US Secretary of State Antony Blinken will hold potentially sensitive talks in Paris on Tuesday to fix ties with France, which is still angry about the cancellation of a submarine contract.
President Emmanuel Macron was furious last month when Australia scrapped a multi-million dollar deal for French submarines, saying it would seek American nuclear versions.
The Macron government called the secret pre-cancellation talks “a stab in the back” and the French president called his ambassadors from Washington and Canberra.
US President Joe Biden, possibly baffled by the extent of Macron’s anger, has since tried to make amends, and Karen Donfried, the undersecretary of state for European Affairs, admitted last week that “the announcement of 15 September would have benefited from a better and more open consultation between allies ”.
Blinken’s scheduled meeting with his French counterpart Jean-Yves Le Drian on Tuesday is likely to lack the usual warmth between the two allied governments.
Le Drian, her ministry spokeswoman told reporters, sees the meeting simply as an opportunity to “identify stages that can allow a return of trust between our two countries.”
In one more sign that French anger is still simmering, an official meeting between Macron and Blinken is not scheduled. Instead, the top US diplomat will meet with the French leader’s diplomatic adviser, Emmanuel Bonne.
This omission is in stark contrast to the French president’s availability for Donald Trump’s secretary of state, Mike Pompeo, in November last year, when he stopped in Paris to say goodbye.
‘Not just in words’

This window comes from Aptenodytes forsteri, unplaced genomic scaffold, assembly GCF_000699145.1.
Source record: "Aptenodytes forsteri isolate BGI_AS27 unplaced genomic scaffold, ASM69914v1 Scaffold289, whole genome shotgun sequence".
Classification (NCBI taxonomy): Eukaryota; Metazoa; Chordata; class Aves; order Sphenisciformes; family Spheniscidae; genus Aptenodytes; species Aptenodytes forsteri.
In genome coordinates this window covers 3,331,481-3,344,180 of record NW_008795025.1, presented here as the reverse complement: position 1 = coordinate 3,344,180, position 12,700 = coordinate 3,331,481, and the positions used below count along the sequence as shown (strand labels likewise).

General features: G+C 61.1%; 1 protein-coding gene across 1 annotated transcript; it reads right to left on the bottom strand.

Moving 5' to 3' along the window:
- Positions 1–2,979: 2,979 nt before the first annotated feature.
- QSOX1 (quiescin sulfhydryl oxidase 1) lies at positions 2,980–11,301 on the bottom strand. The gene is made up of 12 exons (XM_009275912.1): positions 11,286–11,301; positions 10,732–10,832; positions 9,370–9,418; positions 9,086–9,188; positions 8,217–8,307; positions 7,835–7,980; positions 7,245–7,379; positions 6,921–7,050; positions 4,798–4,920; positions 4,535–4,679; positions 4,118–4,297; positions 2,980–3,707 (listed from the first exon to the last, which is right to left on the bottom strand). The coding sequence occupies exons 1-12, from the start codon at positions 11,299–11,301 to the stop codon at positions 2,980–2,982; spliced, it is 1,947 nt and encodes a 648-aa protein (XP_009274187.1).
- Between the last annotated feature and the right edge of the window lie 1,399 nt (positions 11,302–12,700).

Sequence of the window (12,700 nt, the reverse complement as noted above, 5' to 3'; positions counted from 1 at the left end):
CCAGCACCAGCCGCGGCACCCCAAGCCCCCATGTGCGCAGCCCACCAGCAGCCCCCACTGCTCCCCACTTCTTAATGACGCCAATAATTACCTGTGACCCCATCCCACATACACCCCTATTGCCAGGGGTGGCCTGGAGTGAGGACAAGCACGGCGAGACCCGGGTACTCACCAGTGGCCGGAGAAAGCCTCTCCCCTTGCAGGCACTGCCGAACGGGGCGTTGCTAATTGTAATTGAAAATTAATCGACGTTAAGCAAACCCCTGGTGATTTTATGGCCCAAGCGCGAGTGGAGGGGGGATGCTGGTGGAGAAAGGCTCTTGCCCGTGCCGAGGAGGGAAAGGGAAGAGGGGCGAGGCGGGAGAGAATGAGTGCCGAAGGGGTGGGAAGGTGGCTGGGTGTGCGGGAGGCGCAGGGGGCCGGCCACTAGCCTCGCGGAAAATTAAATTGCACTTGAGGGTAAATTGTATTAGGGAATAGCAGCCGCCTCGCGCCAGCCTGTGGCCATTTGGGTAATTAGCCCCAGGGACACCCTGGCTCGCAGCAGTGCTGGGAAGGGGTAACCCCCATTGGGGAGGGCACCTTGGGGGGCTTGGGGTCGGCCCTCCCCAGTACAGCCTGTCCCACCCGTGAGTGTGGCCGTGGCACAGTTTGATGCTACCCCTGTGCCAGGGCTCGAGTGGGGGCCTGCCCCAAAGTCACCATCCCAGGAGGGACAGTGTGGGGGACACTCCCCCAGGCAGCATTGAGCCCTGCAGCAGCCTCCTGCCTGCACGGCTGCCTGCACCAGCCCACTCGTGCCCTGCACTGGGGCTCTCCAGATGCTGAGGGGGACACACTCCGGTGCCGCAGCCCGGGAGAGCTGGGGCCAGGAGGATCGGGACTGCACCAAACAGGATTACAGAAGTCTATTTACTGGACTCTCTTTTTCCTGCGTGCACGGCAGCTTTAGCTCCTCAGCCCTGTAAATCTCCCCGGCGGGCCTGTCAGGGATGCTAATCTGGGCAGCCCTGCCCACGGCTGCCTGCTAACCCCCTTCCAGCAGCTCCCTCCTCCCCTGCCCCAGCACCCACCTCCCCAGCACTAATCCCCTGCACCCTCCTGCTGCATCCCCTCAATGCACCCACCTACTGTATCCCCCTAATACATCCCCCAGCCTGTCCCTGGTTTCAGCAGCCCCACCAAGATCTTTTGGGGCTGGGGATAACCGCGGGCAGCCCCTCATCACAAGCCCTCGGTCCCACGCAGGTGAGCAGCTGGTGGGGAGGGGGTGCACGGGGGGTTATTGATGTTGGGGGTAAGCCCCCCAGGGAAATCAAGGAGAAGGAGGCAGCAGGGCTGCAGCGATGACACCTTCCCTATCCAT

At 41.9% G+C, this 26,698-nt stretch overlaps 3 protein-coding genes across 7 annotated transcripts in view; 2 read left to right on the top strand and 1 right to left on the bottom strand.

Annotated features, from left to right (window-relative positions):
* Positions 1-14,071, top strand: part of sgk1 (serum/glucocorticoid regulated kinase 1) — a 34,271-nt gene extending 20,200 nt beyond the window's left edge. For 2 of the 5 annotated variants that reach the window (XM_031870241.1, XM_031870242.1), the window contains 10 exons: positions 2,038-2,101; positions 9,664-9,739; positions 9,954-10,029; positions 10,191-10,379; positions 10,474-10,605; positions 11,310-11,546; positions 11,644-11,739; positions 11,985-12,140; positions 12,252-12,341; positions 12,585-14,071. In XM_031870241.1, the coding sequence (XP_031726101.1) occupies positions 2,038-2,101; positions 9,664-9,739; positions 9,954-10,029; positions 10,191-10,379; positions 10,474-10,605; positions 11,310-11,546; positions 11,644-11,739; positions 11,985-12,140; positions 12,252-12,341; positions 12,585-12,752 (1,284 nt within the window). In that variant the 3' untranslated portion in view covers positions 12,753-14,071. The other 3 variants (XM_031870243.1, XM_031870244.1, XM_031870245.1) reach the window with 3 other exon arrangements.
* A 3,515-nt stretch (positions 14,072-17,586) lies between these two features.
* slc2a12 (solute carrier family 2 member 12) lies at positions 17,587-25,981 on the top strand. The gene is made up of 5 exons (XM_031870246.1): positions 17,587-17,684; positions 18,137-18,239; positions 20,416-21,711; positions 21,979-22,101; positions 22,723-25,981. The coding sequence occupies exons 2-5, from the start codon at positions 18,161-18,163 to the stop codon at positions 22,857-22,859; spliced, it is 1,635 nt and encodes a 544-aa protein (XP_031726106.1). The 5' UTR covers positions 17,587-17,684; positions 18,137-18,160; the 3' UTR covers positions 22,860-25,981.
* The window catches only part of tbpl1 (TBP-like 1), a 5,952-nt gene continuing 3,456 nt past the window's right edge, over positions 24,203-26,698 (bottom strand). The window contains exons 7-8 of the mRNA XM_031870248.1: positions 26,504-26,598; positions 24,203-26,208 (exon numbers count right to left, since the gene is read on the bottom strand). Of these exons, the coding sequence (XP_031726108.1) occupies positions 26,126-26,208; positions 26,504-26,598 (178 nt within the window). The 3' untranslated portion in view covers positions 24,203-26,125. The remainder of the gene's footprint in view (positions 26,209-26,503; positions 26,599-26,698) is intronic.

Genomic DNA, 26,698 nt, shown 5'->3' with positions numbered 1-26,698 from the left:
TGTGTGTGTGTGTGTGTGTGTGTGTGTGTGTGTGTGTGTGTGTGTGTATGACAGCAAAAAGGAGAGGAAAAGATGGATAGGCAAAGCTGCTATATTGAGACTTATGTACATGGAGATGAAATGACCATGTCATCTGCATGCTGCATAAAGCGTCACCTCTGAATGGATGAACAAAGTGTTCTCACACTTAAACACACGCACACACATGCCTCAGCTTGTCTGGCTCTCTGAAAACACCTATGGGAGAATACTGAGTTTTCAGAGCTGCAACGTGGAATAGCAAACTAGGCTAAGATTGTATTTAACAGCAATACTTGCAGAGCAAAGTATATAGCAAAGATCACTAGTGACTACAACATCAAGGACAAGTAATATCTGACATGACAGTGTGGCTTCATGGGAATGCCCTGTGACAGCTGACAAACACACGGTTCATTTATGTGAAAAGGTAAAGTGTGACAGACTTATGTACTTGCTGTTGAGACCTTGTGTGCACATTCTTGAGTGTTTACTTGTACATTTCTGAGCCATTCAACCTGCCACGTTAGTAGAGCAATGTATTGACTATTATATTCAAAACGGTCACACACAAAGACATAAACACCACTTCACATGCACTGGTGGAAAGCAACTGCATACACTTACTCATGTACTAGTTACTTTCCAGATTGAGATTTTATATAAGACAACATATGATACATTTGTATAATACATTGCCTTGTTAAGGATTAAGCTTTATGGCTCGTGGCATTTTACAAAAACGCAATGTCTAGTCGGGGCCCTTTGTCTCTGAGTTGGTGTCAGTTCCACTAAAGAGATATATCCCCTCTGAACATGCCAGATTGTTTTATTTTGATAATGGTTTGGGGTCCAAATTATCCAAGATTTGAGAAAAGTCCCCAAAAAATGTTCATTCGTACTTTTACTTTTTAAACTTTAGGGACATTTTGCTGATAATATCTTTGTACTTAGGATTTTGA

Blinken’s trip to Paris had been scheduled before the submarine line exploded, and it would focus on a meeting of the Organization for Economic Cooperation and Development (OECD), a club of mostly wealthy countries.
But now the fallout from the defensive crisis is likely to dominate his two-day stay.
Blinken, who is fluent in French and spent part of his childhood in Paris, will need all of his knowledge of France and his diplomatic acumen to reassure his hosts about the durability of the association with Washington’s oldest ally.
Donfried, echoing France’s earlier assessment, said the US acknowledged that repairing ties “will take time and hard work and will need to be demonstrated not only in words but also in deeds.”
France may have started to soften its stance after Biden spoke on the phone with Macron, who then sent his ambassador back to Washington, where he met with Blinken and also Jake Sullivan, Biden’s national security adviser.
Meanwhile, Macron remains furious with Australia, and a long-planned round of Australia-EU free trade talks has been postponed for a month.
Canberra announced the submarine’s decision by joining a new alliance with Britain and the United States, dubbed AUKUS, one of a series of initiatives by Biden, who sees countering China as America’s top concern.
US officials said Blinken would speak to France, which has a presence in the Indo-Pacific region through several overseas territories, about the Asia strategy.
“AUKUS is not intended to replace existing agreements or existing partnerships,” Donfried said. “On the contrary, we welcome the opportunity to discuss how to include the EU and other partners in our initiatives,” he said.
While in Paris, Blinken will also co-chair a ministerial meeting for the 60th anniversary of the Paris-based OECD.
The meeting will seek to promote a green economy, one month before the UN climate negotiations in Glasgow.